Fireworks shot off East Sixth Street. “We want beer! We want beer!” shouted revelers on Euclid Avenue. Hundreds of Clevelanders crowded into the Terminal Tower, awaiting the train bearing their hero, state Sen. Joseph N. Ackerman, author of the bill legalizing beer in Ohio.
Seventy-five years ago, our great-grandparents celebrated the return of a beloved, hard-won liberty. They shook off the cruel tyranny of a primitive age, when ranting tent-show moralists and blue-nosed women in petticoats had made beer itself — brewing it, quaffing it — a crime.
It was March 31, 1933. Franklin D. Roosevelt, the new president, had decided not to wait for a constitutional amendment to end Prohibition. He’d signed a bill declaring that 3.2-percent-alcohol beer was not intoxicating. Ackerman then convinced Ohio to do the same.
In Public Square, thousands cheered the senator. An impromptu parade kicked off. Fire rose from barrels on pretzel-factory trucks, beer trucks and an old-time, horse-drawn beer wagon. Ackerman rode to Hotel Hollenden in a convertible, waving like Charles Lindbergh home from his trans-Atlantic flight. Good-looking women in dirndls passed out pretzels. In the hotel ballroom, an orchestra played FDR’s campaign song, the song of repeal: “Happy Days Are Here Again.”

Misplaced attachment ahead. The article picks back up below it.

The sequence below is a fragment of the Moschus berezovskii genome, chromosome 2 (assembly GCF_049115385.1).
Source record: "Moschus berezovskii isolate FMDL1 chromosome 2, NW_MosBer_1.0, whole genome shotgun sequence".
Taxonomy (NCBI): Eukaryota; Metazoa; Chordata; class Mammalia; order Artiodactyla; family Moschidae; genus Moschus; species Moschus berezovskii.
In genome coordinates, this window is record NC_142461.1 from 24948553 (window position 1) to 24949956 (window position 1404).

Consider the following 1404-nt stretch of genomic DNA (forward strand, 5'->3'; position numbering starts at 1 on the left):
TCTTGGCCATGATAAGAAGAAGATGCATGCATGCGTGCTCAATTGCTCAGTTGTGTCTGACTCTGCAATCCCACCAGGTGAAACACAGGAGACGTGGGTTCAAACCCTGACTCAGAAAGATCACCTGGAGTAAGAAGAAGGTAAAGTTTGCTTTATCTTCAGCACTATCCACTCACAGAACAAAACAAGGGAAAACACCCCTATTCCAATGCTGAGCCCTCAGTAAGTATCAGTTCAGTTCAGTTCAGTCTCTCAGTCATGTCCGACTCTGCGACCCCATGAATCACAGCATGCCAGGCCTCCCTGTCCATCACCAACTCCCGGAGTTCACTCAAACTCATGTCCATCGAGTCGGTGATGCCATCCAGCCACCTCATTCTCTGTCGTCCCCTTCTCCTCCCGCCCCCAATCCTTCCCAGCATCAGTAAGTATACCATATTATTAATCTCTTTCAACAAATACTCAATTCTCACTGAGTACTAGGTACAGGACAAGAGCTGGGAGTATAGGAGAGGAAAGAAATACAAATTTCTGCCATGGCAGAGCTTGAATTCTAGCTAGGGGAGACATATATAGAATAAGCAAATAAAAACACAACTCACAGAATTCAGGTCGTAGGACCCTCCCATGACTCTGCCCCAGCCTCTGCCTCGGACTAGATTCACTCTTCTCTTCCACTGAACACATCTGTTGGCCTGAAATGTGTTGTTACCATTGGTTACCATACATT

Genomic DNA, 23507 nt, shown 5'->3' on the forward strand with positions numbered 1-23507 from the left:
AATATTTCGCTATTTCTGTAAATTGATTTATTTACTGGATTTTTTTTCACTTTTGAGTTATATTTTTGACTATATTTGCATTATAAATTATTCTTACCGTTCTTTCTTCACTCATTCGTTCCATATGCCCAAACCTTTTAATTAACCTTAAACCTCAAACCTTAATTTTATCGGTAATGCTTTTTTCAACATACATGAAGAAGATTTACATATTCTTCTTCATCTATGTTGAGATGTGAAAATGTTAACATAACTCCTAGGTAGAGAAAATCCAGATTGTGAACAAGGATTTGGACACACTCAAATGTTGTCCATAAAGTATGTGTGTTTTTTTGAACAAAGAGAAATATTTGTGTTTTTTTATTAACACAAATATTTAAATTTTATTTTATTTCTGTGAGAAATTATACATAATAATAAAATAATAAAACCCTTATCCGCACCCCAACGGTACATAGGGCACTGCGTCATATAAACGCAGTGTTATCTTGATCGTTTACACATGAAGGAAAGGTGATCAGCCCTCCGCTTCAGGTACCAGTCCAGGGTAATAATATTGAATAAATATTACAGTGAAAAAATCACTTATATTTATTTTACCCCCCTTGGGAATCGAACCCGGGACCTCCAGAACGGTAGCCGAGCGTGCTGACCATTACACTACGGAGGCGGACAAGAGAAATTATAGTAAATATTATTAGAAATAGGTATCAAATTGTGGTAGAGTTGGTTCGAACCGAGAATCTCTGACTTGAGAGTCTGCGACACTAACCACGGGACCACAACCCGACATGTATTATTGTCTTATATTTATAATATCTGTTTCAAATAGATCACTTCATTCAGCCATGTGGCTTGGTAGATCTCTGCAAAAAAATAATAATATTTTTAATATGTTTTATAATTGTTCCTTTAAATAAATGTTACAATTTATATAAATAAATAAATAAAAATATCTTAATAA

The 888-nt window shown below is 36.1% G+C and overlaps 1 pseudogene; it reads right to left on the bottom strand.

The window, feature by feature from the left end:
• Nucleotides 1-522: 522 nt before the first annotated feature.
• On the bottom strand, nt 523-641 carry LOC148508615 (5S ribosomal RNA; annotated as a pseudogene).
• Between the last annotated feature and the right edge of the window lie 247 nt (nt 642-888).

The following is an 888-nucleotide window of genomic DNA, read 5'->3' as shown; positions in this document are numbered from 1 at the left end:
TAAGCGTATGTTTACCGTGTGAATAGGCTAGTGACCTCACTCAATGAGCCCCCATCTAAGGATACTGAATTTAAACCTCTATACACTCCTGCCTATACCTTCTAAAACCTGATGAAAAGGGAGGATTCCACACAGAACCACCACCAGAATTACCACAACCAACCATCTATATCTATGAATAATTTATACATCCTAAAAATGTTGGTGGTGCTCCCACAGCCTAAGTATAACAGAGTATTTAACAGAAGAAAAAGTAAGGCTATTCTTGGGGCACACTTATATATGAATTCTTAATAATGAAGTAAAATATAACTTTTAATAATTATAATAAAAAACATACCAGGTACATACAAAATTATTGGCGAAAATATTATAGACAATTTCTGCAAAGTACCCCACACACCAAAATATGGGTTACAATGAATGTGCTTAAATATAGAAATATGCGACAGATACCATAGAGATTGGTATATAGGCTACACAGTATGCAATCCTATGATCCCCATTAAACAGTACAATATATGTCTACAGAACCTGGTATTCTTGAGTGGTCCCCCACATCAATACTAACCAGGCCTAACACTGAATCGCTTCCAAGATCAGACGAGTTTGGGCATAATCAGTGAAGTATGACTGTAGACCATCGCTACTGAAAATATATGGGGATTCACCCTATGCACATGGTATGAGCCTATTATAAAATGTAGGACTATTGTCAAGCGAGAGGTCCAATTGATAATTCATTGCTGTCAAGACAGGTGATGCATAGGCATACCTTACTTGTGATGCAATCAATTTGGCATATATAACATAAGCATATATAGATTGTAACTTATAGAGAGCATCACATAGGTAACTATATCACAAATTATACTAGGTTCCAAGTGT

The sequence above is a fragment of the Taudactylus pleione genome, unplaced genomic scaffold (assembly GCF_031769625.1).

At 9 a.m. on April 7, dubbed New Beer’s Day, two trucks of Grossvater beer from Akron’s Renner Brewery rolled into town. Beer from throughout the country followed. Hotels and restaurants sold it for 10 cents a glass and 20 cents a bottle. Happy drinkers filled streets and taxis. The Hollenden served 2,200 people at lunch, compared to the usual 750. One big, happy man walked into a hotel restaurant and whispered to the waitress, who came back with three beer steins.
“You’ll forgive me,” he said, “but I’ve been thirsty for 13 years.”
On Dec. 5, 1933, Ohio was one of three decisive states that ratified the 21st Amendment, legalizing all alcohol and guaranteeing our constitutional right to beer.